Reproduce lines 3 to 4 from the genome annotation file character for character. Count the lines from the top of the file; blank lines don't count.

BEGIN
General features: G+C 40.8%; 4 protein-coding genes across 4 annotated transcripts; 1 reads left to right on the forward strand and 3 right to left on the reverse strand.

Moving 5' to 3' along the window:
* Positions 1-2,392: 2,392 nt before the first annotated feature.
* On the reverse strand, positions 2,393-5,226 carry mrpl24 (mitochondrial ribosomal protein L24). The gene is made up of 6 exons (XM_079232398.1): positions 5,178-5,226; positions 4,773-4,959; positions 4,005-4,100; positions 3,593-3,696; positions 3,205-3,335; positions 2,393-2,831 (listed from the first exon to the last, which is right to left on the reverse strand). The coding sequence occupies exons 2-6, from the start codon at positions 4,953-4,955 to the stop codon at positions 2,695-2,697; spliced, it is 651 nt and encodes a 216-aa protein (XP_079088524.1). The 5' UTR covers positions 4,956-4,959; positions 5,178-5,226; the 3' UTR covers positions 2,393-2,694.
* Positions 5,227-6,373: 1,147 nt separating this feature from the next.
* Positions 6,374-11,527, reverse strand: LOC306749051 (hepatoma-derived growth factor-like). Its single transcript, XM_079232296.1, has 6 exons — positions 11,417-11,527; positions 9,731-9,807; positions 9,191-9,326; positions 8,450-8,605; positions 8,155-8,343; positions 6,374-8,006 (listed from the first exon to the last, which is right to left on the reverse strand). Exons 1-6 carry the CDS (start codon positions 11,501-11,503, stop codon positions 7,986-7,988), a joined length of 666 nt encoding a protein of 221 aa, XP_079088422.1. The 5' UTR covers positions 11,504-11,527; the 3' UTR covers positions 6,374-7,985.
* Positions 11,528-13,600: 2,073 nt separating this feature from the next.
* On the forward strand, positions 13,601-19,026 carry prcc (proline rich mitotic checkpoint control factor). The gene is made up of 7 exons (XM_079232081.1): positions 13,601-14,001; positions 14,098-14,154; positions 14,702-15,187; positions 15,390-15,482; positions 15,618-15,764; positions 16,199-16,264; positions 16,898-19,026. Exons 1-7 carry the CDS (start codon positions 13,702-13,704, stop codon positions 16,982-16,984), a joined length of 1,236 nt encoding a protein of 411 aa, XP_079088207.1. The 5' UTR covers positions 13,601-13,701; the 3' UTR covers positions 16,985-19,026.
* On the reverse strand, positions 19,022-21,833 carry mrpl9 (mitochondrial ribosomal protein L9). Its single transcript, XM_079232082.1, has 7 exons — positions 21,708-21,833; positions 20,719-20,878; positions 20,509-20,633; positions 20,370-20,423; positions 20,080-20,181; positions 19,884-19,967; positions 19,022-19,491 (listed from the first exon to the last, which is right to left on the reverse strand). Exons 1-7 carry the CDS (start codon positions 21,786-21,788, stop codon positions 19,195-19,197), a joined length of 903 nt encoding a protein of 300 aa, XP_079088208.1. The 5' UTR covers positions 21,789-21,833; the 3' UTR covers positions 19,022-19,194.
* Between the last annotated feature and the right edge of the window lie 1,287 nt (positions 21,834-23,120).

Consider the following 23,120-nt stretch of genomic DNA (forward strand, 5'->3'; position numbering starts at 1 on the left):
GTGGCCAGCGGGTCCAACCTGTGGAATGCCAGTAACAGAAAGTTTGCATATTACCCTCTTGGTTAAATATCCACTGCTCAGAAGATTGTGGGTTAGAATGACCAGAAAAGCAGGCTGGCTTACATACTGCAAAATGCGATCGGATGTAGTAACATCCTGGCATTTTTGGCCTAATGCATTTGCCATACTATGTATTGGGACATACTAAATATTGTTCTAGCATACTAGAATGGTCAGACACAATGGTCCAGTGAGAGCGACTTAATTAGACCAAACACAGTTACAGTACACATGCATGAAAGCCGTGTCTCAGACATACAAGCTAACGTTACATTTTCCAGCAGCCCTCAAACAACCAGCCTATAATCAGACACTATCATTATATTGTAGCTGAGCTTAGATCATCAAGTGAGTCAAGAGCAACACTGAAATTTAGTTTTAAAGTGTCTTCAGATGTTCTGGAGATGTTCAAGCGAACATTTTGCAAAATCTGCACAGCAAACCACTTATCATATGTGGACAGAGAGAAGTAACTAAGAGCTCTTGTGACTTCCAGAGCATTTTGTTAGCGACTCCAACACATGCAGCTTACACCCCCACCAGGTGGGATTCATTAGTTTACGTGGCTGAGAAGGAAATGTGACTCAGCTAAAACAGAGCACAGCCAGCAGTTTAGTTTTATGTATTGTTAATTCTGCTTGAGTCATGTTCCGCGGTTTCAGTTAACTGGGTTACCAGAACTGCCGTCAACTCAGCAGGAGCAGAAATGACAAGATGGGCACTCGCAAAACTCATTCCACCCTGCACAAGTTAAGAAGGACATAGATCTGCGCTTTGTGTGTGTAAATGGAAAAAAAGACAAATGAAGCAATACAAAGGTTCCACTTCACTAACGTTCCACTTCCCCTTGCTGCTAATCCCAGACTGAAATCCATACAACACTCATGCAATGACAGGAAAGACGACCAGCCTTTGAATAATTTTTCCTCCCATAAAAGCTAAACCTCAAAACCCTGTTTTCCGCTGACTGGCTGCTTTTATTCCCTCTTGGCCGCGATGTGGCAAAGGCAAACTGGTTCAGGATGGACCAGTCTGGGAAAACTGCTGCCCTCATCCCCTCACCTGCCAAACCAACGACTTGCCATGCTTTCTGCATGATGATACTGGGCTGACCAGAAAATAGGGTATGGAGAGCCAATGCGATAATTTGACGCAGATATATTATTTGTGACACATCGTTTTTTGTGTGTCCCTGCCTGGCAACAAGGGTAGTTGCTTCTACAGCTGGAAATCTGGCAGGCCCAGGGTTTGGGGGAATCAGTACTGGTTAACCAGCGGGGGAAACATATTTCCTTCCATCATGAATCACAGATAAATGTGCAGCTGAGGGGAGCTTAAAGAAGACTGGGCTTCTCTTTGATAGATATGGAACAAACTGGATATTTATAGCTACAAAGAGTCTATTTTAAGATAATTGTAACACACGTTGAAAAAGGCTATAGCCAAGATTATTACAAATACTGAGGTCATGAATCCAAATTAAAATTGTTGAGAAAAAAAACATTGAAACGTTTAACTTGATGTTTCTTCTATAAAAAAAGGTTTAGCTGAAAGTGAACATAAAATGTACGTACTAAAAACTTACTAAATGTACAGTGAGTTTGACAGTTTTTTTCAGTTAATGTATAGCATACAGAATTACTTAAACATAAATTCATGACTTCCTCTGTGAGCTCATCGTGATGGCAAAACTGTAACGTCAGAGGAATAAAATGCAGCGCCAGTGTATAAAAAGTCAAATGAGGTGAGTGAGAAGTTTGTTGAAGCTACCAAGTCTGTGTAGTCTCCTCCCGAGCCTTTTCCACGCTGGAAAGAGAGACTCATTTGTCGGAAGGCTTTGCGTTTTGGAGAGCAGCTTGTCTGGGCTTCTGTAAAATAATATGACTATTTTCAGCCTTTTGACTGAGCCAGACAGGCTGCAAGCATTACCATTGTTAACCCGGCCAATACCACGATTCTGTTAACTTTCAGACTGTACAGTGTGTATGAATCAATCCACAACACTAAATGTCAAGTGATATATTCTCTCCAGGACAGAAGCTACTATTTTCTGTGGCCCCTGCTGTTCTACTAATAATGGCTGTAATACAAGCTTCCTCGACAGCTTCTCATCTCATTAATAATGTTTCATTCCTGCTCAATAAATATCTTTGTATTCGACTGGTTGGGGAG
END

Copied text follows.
* Positions 1-2,392: 2,392 nt before the first annotated feature.
* On the reverse strand, positions 2,393-5,226 carry mrpl24 (mitochondrial ribosomal protein L24). The gene is made up of 6 exons (XM_079232398.1): positions 5,178-5,226; positions 4,773-4,959; positions 4,005-4,100; positions 3,593-3,696; positions 3,205-3,335; positions 2,393-2,831 (listed from the first exon to the last, which is right to left on the reverse strand). The coding sequence occupies exons 2-6, from the start codon at positions 4,953-4,955 to the stop codon at positions 2,695-2,697; spliced, it is 651 nt and encodes a 216-aa protein (XP_079088524.1). The 5' UTR covers positions 4,956-4,959; positions 5,178-5,226; the 3' UTR covers positions 2,393-2,694.